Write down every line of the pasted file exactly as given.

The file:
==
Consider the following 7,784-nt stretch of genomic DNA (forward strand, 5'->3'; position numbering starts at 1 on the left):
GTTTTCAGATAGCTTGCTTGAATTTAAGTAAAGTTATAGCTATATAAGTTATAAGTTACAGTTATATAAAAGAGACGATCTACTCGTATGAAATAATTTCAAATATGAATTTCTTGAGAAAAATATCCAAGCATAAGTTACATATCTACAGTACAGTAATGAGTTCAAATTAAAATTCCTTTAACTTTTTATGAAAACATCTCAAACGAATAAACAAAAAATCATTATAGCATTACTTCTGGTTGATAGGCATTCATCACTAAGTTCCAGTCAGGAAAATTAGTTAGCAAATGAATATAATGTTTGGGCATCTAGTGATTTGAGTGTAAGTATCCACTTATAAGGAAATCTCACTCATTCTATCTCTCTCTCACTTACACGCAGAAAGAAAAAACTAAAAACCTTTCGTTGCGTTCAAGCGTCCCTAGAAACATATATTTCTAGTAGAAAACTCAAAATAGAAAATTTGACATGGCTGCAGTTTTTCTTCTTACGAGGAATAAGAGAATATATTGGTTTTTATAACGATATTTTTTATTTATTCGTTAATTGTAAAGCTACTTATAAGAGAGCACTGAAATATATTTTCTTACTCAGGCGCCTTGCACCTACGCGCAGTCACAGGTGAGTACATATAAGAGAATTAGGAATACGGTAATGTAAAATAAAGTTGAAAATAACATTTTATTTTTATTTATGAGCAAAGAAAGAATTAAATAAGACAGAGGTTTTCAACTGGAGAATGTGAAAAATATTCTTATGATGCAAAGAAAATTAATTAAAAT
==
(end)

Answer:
Consider the following 7,784-nt stretch of genomic DNA (forward strand, 5'->3'; position numbering starts at 1 on the left):
GTTTTCAGATAGCTTGCTTGAATTTAAGTAAAGTTATAGCTATATAAGTTATAAGTTACAGTTATATAAAAGAGACGATCTACTCGTATGAAATAATTTCAAATATGAATTTCTTGAGAAAAATATCCAAGCATAAGTTACATATCTACAGTACAGTAATGAGTTCAAATTAAAATTCCTTTAACTTTTTATGAAAACATCTCAAACGAATAAACAAAAAATCATTATAGCATTACTTCTGGTTGATAGGCATTCATCACTAAGTTCCAGTCAGGAAAATTAGTTAGCAAATGAATATAATGTTTGGGCATCTAGTGATTTGAGTGTAAGTATCCACTTATAAGGAAATCTCACTCATTCTATCTCTCTCTCACTTACACGCAGAAAGAAAAAACTAAAAACCTTTCGTTGCGTTCAAGCGTCCCTAGAAACATATATTTCTAGTAGAAAACTCAAAATAGAAAATTTGACATGGCTGCAGTTTTTCTTCTTACGAGGAATAAGAGAATATATTGGTTTTTATAACGATATTTTTTATTTATTCGTTAATTGTAAAGCTACTTATAAGAGAGCACTGAAATATATTTTCTTACTCAGGCGCCTTGCACCTACGCGCAGTCACAGGTGAGTACATATAAGAGAATTAGGAATACGGTAATGTAAAATAAAGTTGAAAATAACATTTTATTTTTATTTATGAGCAAAGAAAGAATTAAATAAGACAGAGGTTTTCAACTGGAGAATGTGAAAAATATTCTTATGATGCAAAGAAAATTAATTAAAAT